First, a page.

69. Lucas Lenci Photo September 1, 2009 at 10:31 am #

    Sao Paulo – Brazil is IN!
    starting to promote right now this amazing idea!

  70. Chase Jarvis September 1, 2009 at 10:56 am #

    glad this conversation is back on track…

    let's refocus our energies on helping jeremy's bigger idea here get legs and really become a success. that's what this is about.

  71. Wayne Mah September 1, 2009 at 11:25 am #

    I'm very excited to help – and I'm trying to round up a few other photogs and other support people in Vancouver to see if we can make this bigger and have more impact.

    It seem the photo community is ok here in Canada, but a project like this will really help us to grow closer and give back more.

    Looking forward to this!


  72. ThatcherDorn September 1, 2009 at 12:09 pm #

    Man. I have read a lot of the comments on here. And I must say that when I first watched Jeremy's video, I didn't take it as helping the homeless.

    I took it as going out and taking a photo of people who would love and appreciate a good photo but just can't afford it.

    My first thought was "who could really benefit from this in my area?" Maybe I get a hold of the local police and set something up since they risk their lives for me. Or for fire men & women. Or for EMTs. Maybe families that are dealing with a loved one going off to war. Instead of a dull military photo, were everyone has the same look and same uniform on, it's a family photo truly expressing themselves. Laughing, having fun.

    I'm a family man. And I used to take my first kid to JC Penny's for photos before I was a photographer. I didn't like the back drops, or the stupid poses. But I loved getting a good quality image of my son! I couldn't afford a photographer. I wish I could have. But bills just got in the way.

    I think this is something that will help people in a certain way.

    Still not sure what I'll do yet. But I'm in.

  73. Carolyn Wells September 1, 2009 at 1:20 pm #

    I'm glad I happened across this today. When I started down the pro photographer path, my mentor had suggested working on projects by giving (and improving upon) my talent while helping others. I never really got anything consistent going. One of the projects I had in mind was to visit a nearby homeless children's shelter and give each child a professional portrait of themselves. This inspired me to revisit that project and get out and do it. Thank you! I'll spread the word too here in Phoenix and online.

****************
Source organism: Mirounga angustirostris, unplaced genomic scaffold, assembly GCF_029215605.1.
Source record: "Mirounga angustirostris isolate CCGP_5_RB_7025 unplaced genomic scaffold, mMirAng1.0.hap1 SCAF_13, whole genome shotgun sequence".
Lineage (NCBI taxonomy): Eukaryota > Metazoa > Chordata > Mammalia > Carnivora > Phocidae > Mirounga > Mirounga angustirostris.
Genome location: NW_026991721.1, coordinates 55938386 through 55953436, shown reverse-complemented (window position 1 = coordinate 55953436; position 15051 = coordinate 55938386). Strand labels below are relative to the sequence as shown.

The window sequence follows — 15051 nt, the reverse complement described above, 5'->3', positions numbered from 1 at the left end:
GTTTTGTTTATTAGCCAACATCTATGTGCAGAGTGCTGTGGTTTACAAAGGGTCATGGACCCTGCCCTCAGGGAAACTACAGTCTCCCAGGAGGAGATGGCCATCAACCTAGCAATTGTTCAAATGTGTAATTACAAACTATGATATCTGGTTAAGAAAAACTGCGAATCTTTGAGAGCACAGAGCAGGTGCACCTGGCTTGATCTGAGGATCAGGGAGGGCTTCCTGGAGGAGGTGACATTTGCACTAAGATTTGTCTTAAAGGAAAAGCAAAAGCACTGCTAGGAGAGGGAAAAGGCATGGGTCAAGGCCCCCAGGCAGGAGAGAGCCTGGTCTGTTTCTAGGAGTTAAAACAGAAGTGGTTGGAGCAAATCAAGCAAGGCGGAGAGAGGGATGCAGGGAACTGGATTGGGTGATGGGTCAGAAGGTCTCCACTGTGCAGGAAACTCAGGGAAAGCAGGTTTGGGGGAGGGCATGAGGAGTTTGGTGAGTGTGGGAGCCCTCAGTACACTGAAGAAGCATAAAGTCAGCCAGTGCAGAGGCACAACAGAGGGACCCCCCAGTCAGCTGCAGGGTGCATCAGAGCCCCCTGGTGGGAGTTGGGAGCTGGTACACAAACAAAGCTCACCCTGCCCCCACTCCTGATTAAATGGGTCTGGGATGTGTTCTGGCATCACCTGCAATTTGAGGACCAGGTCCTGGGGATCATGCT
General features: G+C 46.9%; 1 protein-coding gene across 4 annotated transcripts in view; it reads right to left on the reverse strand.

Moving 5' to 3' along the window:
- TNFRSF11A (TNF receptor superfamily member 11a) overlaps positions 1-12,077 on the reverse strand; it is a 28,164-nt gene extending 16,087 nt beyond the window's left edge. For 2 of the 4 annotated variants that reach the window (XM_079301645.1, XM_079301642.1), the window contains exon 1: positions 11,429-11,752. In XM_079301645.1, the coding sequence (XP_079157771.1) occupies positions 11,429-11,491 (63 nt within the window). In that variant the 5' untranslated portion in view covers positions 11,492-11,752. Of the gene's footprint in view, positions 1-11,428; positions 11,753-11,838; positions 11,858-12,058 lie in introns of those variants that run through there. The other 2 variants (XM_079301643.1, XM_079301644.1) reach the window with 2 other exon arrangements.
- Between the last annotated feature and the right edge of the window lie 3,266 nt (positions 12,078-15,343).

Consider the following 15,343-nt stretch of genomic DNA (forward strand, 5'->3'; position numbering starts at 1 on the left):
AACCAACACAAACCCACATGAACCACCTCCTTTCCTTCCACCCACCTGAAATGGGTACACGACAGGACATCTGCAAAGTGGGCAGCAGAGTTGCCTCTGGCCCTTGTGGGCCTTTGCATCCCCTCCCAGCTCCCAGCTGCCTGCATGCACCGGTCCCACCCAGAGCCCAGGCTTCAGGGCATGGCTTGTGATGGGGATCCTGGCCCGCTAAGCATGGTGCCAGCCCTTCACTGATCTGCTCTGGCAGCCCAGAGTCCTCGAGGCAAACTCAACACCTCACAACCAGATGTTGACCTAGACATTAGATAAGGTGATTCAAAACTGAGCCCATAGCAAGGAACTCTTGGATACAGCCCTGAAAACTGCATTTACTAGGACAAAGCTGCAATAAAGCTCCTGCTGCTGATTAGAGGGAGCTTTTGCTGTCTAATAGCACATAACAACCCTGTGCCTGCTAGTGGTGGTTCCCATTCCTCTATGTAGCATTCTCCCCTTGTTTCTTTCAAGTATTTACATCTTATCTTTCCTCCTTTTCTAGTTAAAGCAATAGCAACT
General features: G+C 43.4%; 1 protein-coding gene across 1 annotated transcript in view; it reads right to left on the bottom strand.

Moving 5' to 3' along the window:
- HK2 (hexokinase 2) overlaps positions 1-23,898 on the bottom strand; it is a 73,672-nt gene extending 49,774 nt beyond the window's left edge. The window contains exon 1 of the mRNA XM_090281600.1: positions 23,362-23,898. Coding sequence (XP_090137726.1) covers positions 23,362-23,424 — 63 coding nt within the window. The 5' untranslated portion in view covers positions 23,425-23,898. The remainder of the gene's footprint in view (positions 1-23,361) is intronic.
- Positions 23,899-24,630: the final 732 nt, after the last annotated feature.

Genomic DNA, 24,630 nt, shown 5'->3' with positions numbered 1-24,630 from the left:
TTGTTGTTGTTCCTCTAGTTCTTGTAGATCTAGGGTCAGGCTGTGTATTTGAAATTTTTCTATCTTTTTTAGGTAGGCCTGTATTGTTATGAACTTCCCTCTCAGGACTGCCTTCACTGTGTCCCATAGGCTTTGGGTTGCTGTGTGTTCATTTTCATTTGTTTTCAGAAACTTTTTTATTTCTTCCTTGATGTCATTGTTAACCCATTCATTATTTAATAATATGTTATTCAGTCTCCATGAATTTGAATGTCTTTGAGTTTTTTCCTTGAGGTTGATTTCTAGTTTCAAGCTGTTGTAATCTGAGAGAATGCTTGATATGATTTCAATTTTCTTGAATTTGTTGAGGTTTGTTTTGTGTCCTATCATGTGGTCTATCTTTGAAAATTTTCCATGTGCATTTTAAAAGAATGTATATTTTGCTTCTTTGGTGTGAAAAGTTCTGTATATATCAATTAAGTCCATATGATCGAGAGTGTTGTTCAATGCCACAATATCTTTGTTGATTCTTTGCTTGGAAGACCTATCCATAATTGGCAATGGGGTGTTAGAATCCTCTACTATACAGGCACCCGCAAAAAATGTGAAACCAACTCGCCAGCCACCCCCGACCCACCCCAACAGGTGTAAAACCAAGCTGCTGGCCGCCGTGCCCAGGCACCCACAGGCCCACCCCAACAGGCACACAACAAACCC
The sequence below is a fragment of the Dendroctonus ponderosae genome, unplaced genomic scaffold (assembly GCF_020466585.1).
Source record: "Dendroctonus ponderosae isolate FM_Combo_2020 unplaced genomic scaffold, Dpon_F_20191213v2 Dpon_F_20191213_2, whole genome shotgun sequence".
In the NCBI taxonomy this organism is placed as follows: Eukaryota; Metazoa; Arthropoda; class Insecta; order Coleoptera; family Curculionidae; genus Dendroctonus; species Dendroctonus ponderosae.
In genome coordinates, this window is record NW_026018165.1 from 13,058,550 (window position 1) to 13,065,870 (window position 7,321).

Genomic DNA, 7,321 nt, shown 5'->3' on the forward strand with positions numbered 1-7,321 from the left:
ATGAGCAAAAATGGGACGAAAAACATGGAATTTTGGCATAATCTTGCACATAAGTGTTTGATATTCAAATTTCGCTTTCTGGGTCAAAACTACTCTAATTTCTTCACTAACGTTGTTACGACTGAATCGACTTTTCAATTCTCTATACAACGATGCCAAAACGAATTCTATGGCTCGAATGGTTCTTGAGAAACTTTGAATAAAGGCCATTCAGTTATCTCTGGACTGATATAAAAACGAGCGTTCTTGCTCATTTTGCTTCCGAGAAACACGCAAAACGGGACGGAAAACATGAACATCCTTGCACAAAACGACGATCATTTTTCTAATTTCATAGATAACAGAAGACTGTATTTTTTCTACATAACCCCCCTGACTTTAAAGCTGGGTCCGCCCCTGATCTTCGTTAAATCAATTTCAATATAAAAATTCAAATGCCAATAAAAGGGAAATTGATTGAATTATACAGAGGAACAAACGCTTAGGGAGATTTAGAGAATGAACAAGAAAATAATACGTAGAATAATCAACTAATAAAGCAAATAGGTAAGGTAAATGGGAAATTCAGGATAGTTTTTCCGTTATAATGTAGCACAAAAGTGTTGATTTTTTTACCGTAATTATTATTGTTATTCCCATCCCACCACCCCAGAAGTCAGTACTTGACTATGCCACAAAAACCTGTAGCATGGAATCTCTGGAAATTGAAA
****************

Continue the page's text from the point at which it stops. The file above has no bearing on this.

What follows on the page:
74. Samuel Clarke September 1, 2009 at 4:49 pm #

    I'm very keen. In the Sunshine Coast Australia…hopefully will be able to get some other photogs on board.

  75. Brenda (Culinary Fool) September 1, 2009 at 5:27 pm #

    I'm working on a couple of ideas and will be tapping some Seattle folks for help. ;-)

    Also, tweeted and posted the Help-Portrait url to get others working on it.

  76. Alex September 1, 2009 at 5:55 pm #

    Excellent idea and something I have been thinking of for a while. Would love to hear if anyone in Melbourne, Australia is firing up for this.

  77. fachine September 1, 2009 at 10:50 pm #

    lets do this save-the-world-with-our-cameras project. because we photographers are above getting our hands dirty. don't even think about donating money to the poor. that money can go towards another speedlite, which will allow you to do better portraits next year to give back to the community.

    this has got to be the cheesiest touchy-feely promo video i think i've ever seen. volunteer in a soup kitchen for crying out loud.

  78. JEB September 2, 2009 at 8:09 am #

    Bawfaw Studios is in.

  79. jason Grubb September 2, 2009 at 12:22 pm #

    For sure! Love to see this spread like wildfire!

  80. Rodger September 2, 2009 at 8:35 pm #

    Pittsburgh, PA is in!

  81. Antoine R. September 3, 2009 at 1:56 am #

    Great idea. I'm in from Paris.

  82. rushingray September 3, 2009 at 10:48 am #

    We're working on one for Denver area. This is such a cool practical way to give back.

  83. Bo Parker September 3, 2009 at 1:12 pm #

    I like the concept, I'm in. I appreciate the blog and look forward to giving a little back.

  84. Anonymous September 3, 2009 at 7:31 pm #

    So if on December 12th, someone comes up to me and takes my picture, does that mean, I'm in need? In need of what? Someone's judgement?

    Who is to judge who is need. Maybe we should find someone to take a picture of ourselves.

    I completely agree with some of the comments here. This is pretentious crap. "From those who know, to those who know not."

    Count me out.

  85. DFJ Photo September 3, 2009 at 9:39 pm #

    Me again – Help Portrait Austin is really coming together. All of you Austin peeps head on over to the site, and volunteer. More site content on the way.


  86. Max September 3, 2009 at 9:54 pm #

    I'm in! i never here much about canadian photogs doing this kinda stuff, so i better get on it and represent for canada! (or at least toronto)

    i think i'm going to make a local site, are lots of people doing this?

  87. Max September 3, 2009 at 9:55 pm #

    and i clearly (or unclearly) meant website…

  88. danieljenkins September 4, 2009 at 6:51 am #